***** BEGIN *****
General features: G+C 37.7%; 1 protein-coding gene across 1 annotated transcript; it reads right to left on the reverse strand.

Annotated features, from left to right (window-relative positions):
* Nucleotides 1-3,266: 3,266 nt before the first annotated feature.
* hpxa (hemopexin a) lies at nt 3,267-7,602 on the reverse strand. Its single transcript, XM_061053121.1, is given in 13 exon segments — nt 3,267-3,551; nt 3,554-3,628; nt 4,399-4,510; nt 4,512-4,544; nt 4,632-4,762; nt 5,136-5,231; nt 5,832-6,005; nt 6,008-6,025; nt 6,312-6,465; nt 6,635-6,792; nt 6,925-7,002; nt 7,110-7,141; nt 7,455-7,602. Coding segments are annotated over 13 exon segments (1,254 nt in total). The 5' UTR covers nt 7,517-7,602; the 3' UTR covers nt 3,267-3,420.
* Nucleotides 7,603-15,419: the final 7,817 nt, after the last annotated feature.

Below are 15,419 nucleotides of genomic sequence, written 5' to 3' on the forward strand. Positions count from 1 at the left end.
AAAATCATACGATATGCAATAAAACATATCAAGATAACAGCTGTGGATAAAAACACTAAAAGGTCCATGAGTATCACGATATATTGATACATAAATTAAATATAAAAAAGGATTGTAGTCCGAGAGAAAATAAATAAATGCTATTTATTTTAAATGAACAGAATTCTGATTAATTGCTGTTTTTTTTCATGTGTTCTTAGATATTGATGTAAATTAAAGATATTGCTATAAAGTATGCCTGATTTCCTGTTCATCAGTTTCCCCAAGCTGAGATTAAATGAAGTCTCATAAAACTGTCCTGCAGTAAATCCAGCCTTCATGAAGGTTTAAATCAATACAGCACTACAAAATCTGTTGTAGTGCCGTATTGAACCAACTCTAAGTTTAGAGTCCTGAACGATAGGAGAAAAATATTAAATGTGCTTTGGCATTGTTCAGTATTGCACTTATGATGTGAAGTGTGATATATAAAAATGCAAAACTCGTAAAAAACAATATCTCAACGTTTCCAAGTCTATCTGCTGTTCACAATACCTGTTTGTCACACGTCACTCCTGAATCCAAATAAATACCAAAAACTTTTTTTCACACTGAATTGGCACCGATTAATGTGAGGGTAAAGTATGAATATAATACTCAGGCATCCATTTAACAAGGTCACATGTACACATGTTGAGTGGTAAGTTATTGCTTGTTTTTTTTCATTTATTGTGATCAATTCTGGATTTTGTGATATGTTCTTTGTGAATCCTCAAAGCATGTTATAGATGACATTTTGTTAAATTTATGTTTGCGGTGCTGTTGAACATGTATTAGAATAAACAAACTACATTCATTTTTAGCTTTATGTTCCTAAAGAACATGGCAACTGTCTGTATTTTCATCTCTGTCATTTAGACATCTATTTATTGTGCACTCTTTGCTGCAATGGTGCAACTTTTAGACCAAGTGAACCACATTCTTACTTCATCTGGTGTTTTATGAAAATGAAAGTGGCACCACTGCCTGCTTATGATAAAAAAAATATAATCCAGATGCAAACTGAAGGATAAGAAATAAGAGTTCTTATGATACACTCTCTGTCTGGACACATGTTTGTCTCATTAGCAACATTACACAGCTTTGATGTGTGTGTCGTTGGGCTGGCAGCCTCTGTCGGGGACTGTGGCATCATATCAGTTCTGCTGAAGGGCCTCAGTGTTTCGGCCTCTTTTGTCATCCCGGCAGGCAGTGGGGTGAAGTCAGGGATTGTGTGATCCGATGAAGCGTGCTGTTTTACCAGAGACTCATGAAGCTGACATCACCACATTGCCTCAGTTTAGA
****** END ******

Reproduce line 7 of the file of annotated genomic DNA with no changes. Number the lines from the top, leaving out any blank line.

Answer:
AAAATCATACGATATGCAATAAAACATATCAAGATAACAGCTGTGGATAAAAACACTAAAAGGTCCATGAGTATCACGATATATTGATACATAAATTAAATATAAAAAAGGATTGTAGTCCGAGAGAAAATAAATAAATGCTATTTATTTTAAATGAACAGAATTCTGATTAATTGCTGTTTTTTTTCATGTGTTCTTAGATATTGATGTAAATTAAAGATATTGCTATAAAGTATGCCTGATTTCCTGTTCATCAGTTTCCCCAAGCTGAGATTAAATGAAGTCTCATAAAACTGTCCTGCAGTAAATCCAGCCTTCATGAAGGTTTAAATCAATACAGCACTACAAAATCTGTTGTAGTGCCGTATTGAACCAACTCTAAGTTTAGAGTCCTGAACGATAGGAGAAAAATATTAAATGTGCTTTGGCATTGTTCAGTATTGCACTTATGATGTGAAGTGTGATATATAAAAATGCAAAACTCGTAAAAAACAATATCTCAACGTTTCCAAGTCTATCTGCTGTTCACAATACCTGTTTGTCACACGTCACTCCTGAATCCAAATAAATACCAAAAACTTTTTTTCACACTGAATTGGCACCGATTAATGTGAGGGTAAAGTATGAATATAATACTCAGGCATCCATTTAACAAGGTCACATGTACACATGTTGAGTGGTAAGTTATTGCTTGTTTTTTTTCATTTATTGTGATCAATTCTGGATTTTGTGATATGTTCTTTGTGAATCCTCAAAGCATGTTATAGATGACATTTTGTTAAATTTATGTTTGCGGTGCTGTTGAACATGTATTAGAATAAACAAACTACATTCATTTTTAGCTTTATGTTCCTAAAGAACATGGCAACTGTCTGTATTTTCATCTCTGTCATTTAGACATCTATTTATTGTGCACTCTTTGCTGCAATGGTGCAACTTTTAGACCAAGTGAACCACATTCTTACTTCATCTGGTGTTTTATGAAAATGAAAGTGGCACCACTGCCTGCTTATGATAAAAAAAATATAATCCAGATGCAAACTGAAGGATAAGAAATAAGAGTTCTTATGATACACTCTCTGTCTGGACACATGTTTGTCTCATTAGCAACATTACACAGCTTTGATGTGTGTGTCGTTGGGCTGGCAGCCTCTGTCGGGGACTGTGGCATCATATCAGTTCTGCTGAAGGGCCTCAGTGTTTCGGCCTCTTTTGTCATCCCGGCAGGCAGTGGGGTGAAGTCAGGGATTGTGTGATCCGATGAAGCGTGCTGTTTTACCAGAGACTCATGAAGCTGACATCACCACATTGCCTCAGTTTAGA